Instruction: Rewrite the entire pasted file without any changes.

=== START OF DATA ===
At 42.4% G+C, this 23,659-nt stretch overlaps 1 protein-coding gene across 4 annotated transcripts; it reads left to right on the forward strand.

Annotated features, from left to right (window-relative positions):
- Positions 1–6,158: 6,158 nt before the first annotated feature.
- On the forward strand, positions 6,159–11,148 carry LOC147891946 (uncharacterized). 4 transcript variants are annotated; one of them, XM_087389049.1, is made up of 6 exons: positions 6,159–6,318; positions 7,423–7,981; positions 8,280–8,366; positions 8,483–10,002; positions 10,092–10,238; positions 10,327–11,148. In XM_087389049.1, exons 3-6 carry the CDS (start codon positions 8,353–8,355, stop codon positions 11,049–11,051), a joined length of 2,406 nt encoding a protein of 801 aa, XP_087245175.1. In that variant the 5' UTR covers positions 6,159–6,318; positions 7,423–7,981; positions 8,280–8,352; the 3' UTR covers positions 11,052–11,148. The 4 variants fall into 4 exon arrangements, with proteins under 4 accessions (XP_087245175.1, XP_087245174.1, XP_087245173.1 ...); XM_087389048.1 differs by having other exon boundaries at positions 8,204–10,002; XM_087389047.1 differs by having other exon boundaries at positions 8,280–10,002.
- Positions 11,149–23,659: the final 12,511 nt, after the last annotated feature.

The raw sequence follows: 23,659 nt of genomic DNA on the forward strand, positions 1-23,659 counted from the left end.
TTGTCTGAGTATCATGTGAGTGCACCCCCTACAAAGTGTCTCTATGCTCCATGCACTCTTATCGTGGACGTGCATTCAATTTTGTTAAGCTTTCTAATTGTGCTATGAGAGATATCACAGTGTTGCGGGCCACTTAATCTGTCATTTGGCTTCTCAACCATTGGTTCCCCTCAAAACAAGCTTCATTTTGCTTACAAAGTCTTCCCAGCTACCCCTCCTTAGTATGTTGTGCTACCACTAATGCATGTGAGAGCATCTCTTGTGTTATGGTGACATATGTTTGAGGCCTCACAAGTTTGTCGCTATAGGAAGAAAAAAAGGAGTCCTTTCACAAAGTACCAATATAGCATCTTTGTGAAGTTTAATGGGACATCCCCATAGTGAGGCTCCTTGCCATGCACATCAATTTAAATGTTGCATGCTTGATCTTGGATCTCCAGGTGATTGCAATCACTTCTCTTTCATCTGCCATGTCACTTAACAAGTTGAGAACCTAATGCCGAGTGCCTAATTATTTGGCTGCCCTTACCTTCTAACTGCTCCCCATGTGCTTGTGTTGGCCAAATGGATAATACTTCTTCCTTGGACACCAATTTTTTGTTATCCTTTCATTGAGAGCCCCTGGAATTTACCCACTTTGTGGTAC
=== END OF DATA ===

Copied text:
At 42.4% G+C, this 23,659-nt stretch overlaps 1 protein-coding gene across 4 annotated transcripts; it reads left to right on the forward strand.

Annotated features, from left to right (window-relative positions):
- Positions 1–6,158: 6,158 nt before the first annotated feature.
- On the forward strand, positions 6,159–11,148 carry LOC147891946 (uncharacterized). 4 transcript variants are annotated; one of them, XM_087389049.1, is made up of 6 exons: positions 6,159–6,318; positions 7,423–7,981; positions 8,280–8,366; positions 8,483–10,002; positions 10,092–10,238; positions 10,327–11,148. In XM_087389049.1, exons 3-6 carry the CDS (start codon positions 8,353–8,355, stop codon positions 11,049–11,051), a joined length of 2,406 nt encoding a protein of 801 aa, XP_087245175.1. In that variant the 5' UTR covers positions 6,159–6,318; positions 7,423–7,981; positions 8,280–8,352; the 3' UTR covers positions 11,052–11,148. The 4 variants fall into 4 exon arrangements, with proteins under 4 accessions (XP_087245175.1, XP_087245174.1, XP_087245173.1 ...); XM_087389048.1 differs by having other exon boundaries at positions 8,204–10,002; XM_087389047.1 differs by having other exon boundaries at positions 8,280–10,002.
- Positions 11,149–23,659: the final 12,511 nt, after the last annotated feature.

The raw sequence follows: 23,659 nt of genomic DNA on the forward strand, positions 1-23,659 counted from the left end.
TTGTCTGAGTATCATGTGAGTGCACCCCCTACAAAGTGTCTCTATGCTCCATGCACTCTTATCGTGGACGTGCATTCAATTTTGTTAAGCTTTCTAATTGTGCTATGAGAGATATCACAGTGTTGCGGGCCACTTAATCTGTCATTTGGCTTCTCAACCATTGGTTCCCCTCAAAACAAGCTTCATTTTGCTTACAAAGTCTTCCCAGCTACCCCTCCTTAGTATGTTGTGCTACCACTAATGCATGTGAGAGCATCTCTTGTGTTATGGTGACATATGTTTGAGGCCTCACAAGTTTGTCGCTATAGGAAGAAAAAAAGGAGTCCTTTCACAAAGTACCAATATAGCATCTTTGTGAAGTTTAATGGGACATCCCCATAGTGAGGCTCCTTGCCATGCACATCAATTTAAATGTTGCATGCTTGATCTTGGATCTCCAGGTGATTGCAATCACTTCTCTTTCATCTGCCATGTCACTTAACAAGTTGAGAACCTAATGCCGAGTGCCTAATTATTTGGCTGCCCTTACCTTCTAACTGCTCCCCATGTGCTTGTGTTGGCCAAATGGATAATACTTCTTCCTTGGACACCAATTTTTTGTTATCCTTTCATTGAGAGCCCCTGGAATTTACCCACTTTGTGGTAC